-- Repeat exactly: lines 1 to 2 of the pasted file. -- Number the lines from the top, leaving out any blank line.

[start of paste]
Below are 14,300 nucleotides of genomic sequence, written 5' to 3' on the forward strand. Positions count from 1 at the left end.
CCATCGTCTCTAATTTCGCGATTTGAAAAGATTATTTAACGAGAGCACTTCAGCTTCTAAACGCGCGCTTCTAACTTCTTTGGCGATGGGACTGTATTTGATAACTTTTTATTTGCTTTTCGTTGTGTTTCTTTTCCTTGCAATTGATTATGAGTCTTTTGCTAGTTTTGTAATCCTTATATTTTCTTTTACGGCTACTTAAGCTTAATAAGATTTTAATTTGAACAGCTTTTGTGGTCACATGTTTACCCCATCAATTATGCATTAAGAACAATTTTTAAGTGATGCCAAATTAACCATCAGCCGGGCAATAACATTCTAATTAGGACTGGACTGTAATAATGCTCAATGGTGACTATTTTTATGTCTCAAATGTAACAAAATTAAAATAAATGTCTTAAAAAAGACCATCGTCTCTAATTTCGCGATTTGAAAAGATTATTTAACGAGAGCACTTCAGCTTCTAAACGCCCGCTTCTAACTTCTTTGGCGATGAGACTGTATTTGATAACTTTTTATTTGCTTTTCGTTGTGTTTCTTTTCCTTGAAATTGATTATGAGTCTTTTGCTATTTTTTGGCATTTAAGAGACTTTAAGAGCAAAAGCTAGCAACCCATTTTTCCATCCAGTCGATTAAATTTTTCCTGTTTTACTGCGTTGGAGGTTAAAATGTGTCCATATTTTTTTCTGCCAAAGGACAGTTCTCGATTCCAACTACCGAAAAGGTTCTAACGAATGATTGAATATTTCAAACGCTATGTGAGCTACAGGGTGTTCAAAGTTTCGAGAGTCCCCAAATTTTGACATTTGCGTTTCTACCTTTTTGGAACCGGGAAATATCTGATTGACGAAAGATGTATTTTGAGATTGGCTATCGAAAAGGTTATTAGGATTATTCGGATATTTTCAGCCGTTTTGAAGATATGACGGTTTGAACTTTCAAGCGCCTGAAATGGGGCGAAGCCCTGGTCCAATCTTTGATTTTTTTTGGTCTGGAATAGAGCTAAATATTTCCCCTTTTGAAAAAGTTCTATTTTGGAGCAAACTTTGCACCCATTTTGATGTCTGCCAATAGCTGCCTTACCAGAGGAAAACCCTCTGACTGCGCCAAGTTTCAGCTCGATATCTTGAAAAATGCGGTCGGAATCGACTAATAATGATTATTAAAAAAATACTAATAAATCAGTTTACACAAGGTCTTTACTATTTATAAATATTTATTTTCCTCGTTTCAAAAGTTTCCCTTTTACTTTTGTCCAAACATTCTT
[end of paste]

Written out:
Below are 14,300 nucleotides of genomic sequence, written 5' to 3' on the forward strand. Positions count from 1 at the left end.
CCATCGTCTCTAATTTCGCGATTTGAAAAGATTATTTAACGAGAGCACTTCAGCTTCTAAACGCGCGCTTCTAACTTCTTTGGCGATGGGACTGTATTTGATAACTTTTTATTTGCTTTTCGTTGTGTTTCTTTTCCTTGCAATTGATTATGAGTCTTTTGCTAGTTTTGTAATCCTTATATTTTCTTTTACGGCTACTTAAGCTTAATAAGATTTTAATTTGAACAGCTTTTGTGGTCACATGTTTACCCCATCAATTATGCATTAAGAACAATTTTTAAGTGATGCCAAATTAACCATCAGCCGGGCAATAACATTCTAATTAGGACTGGACTGTAATAATGCTCAATGGTGACTATTTTTATGTCTCAAATGTAACAAAATTAAAATAAATGTCTTAAAAAAGACCATCGTCTCTAATTTCGCGATTTGAAAAGATTATTTAACGAGAGCACTTCAGCTTCTAAACGCCCGCTTCTAACTTCTTTGGCGATGAGACTGTATTTGATAACTTTTTATTTGCTTTTCGTTGTGTTTCTTTTCCTTGAAATTGATTATGAGTCTTTTGCTATTTTTTGGCATTTAAGAGACTTTAAGAGCAAAAGCTAGCAACCCATTTTTCCATCCAGTCGATTAAATTTTTCCTGTTTTACTGCGTTGGAGGTTAAAATGTGTCCATATTTTTTTCTGCCAAAGGACAGTTCTCGATTCCAACTACCGAAAAGGTTCTAACGAATGATTGAATATTTCAAACGCTATGTGAGCTACAGGGTGTTCAAAGTTTCGAGAGTCCCCAAATTTTGACATTTGCGTTTCTACCTTTTTGGAACCGGGAAATATCTGATTGACGAAAGATGTATTTTGAGATTGGCTATCGAAAAGGTTATTAGGATTATTCGGATATTTTCAGCCGTTTTGAAGATATGACGGTTTGAACTTTCAAGCGCCTGAAATGGGGCGAAGCCCTGGTCCAATCTTTGATTTTTTTTGGTCTGGAATAGAGCTAAATATTTCCCCTTTTGAAAAAGTTCTATTTTGGAGCAAACTTTGCACCCATTTTGATGTCTGCCAATAGCTGCCTTACCAGAGGAAAACCCTCTGACTGCGCCAAGTTTCAGCTCGATATCTTGAAAAATGCGGTCGGAATCGACTAATAATGATTATTAAAAAAATACTAATAAATCAGTTTACACAAGGTCTTTACTATTTATAAATATTTATTTTCCTCGTTTCAAAAGTTTCCCTTTTACTTTTGTCCAAACATTCTT